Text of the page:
As Our Streets Minneapolis celebrates our 10th anniversary, we’re taking a look back at some of the volunteers and groups that helped us get where we are today. As a community driven organization, we depend on local folks lending their skills and time to our movement.
LaTrisha Vetaw joined the Board of Directors of what was then the Minneapolis Bicycle Coalition in 2015, and went on to serve as the Board Chair in 2016 and 2017. LaTrisha played a critical role in the organization’s expansion to include walking and rolling in our core mission. She currently serves as an At Large Commissioner for the Minneapolis Park & Recreation Board.
Join us as we thank LaTrisha for building our movement and paving the way for our future. Check out the interview below to learn more about why LaTrisha does this work, and her vision for our city.
Tell us a little about yourself. How does biking fit into your life?
I’ve always had a love for biking and wanted to introduce biking as a means of transportation to the people that I served in North Minneapolis. I always thought it was a missed opportunity. A lot of people took public transportation that took hours for them to get to the grocery store or the doctor, and if they just hopped on the bike they could be there in 10 minutes.
I haven’t been biking as much, but when I started with the Bike Coalition I was riding my bike to work three days a week, commuting from South Minneapolis to North Minneapolis.
What is your favorite place to bike and walk in Minneapolis? What do you like about it?
I like to bike in neighborhoods. The thing about biking is you see a different part of the neighborhood. And you see different things when you bike versus walk. I used to live in Longfellow around the river so I walked around the river every day for 10 years. In North I like to bike and walk down Plymouth Avenue.
What inspired you to work for better biking and walking in our community?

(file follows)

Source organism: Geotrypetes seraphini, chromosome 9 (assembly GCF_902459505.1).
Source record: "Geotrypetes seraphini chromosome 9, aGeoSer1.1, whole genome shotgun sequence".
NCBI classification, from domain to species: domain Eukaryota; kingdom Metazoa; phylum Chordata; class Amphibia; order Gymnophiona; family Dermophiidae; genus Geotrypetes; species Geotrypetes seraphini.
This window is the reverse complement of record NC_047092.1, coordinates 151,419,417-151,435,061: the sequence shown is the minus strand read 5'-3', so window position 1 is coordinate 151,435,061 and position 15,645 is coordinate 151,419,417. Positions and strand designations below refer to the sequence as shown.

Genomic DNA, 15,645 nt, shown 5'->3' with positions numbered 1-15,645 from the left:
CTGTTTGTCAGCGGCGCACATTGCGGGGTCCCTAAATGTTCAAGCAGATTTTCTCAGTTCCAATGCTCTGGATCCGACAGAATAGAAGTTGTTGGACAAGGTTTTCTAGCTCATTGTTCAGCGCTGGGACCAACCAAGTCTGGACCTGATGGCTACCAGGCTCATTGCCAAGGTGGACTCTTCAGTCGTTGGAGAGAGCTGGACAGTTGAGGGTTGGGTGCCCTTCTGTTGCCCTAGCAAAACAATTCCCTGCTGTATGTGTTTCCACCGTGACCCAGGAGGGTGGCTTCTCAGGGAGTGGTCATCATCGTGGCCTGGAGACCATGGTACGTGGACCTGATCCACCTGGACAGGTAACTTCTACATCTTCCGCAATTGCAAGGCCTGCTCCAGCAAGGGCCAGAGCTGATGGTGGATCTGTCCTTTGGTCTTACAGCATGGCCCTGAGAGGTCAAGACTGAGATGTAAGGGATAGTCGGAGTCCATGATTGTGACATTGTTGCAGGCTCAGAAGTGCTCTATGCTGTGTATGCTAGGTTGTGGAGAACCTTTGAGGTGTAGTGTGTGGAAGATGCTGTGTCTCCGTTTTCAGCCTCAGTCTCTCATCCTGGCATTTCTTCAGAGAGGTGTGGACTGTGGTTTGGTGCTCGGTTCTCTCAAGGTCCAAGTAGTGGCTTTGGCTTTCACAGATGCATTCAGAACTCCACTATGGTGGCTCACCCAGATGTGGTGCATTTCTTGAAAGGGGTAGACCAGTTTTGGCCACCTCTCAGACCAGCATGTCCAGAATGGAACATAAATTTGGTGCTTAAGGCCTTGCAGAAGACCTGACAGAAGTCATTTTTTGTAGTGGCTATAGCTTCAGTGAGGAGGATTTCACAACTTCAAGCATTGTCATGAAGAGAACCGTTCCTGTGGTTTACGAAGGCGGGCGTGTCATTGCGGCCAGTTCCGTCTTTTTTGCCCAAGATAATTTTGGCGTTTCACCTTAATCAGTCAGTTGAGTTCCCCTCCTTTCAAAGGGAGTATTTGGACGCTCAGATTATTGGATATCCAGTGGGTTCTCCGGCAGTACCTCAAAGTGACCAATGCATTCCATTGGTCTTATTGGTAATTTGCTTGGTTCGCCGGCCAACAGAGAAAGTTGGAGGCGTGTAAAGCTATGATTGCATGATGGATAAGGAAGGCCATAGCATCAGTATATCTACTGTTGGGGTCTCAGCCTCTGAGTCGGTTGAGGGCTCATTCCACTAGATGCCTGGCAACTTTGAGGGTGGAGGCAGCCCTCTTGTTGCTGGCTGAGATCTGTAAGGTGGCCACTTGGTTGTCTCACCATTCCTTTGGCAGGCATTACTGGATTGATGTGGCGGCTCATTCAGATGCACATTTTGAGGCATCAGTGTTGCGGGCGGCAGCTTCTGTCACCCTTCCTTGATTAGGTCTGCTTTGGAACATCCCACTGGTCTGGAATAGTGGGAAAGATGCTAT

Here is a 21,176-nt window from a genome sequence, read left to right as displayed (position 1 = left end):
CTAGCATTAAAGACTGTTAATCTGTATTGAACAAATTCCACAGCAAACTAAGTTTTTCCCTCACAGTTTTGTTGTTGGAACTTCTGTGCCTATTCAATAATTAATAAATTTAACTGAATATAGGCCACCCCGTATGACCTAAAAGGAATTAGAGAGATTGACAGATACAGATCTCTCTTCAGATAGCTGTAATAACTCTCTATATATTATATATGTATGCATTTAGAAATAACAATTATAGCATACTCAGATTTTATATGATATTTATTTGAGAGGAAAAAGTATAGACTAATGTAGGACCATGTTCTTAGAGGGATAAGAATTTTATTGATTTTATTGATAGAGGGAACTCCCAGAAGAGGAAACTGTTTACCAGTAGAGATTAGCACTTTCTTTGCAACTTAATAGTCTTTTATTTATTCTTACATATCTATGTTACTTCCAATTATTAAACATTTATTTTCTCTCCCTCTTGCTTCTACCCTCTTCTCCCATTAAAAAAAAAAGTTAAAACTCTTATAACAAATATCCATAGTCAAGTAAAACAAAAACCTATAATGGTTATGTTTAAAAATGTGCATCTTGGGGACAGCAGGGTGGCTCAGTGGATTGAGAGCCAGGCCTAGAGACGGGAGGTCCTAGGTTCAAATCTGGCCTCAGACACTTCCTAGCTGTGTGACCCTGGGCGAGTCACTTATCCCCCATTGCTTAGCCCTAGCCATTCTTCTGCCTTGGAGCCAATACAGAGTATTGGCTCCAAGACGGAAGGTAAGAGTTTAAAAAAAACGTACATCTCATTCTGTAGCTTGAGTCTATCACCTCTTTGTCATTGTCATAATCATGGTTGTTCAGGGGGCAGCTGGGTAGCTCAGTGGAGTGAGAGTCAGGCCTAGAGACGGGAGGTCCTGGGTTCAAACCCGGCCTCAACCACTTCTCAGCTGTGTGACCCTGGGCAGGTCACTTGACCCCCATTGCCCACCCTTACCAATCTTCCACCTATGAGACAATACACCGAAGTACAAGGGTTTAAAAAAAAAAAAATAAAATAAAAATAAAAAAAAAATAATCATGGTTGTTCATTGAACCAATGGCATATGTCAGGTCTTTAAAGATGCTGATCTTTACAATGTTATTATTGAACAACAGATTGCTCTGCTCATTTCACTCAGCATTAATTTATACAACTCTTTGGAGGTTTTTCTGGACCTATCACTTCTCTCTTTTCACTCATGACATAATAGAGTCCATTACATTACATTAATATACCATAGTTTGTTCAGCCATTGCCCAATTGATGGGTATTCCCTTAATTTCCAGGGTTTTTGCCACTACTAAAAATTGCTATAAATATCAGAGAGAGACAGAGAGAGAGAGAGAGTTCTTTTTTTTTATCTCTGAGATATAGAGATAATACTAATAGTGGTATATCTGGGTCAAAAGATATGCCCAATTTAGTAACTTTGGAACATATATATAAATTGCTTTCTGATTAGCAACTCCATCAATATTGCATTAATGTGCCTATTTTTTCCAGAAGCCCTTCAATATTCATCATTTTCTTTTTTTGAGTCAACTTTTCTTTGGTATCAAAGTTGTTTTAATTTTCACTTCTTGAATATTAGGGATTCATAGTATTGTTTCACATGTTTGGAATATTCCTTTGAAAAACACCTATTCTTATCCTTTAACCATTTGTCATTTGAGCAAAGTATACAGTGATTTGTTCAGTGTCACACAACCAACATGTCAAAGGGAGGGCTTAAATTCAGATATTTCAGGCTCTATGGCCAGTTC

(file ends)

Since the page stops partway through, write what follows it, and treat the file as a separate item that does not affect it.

I always go back to when I was probably six years old and my dad showed up with this blue bike with flowers and a basket on the front. My life changed forever. I just knew how much I love biking and I thought, ‘We as a community see biking as child’s play, when it’s actually an opportunity to free yourself.’
At the time when I got really involved I was looking for alternative resources for people who were tobacco users. I thought, ‘How do I get people active, yet stop thinking about smoking cigarettes?’
People always said, ‘But I’m stressed! So, I smoke when I’m stressed.’
I thought, ‘What kind of activity could they focus on that would be a stress reliever?’
I thought of biking and walking. There were already several walking clubs in North Minneapolis, so I saw an opportunity to start something around biking. I joined the Coalition because I thought, ‘Here’s a start. Here’s a group of people together already. I can work with them.’
How did you first become connected to Our Streets Minneapolis, then the Minneapolis Bicycle Coalition?
I heard about the Coalition through rumblings the neighborhood, but not in a positive way.
Through my work with the Nice Ride orange bike program I heard about this super strong coalition of people that were working to have bike lanes on Penn Avenue and I was like, ‘Yeah, I want that!’ I thought Penn Avenue would be great--to have one of the major streets have bike lanes on it so that people could understand how important biking is, and maybe be inspired.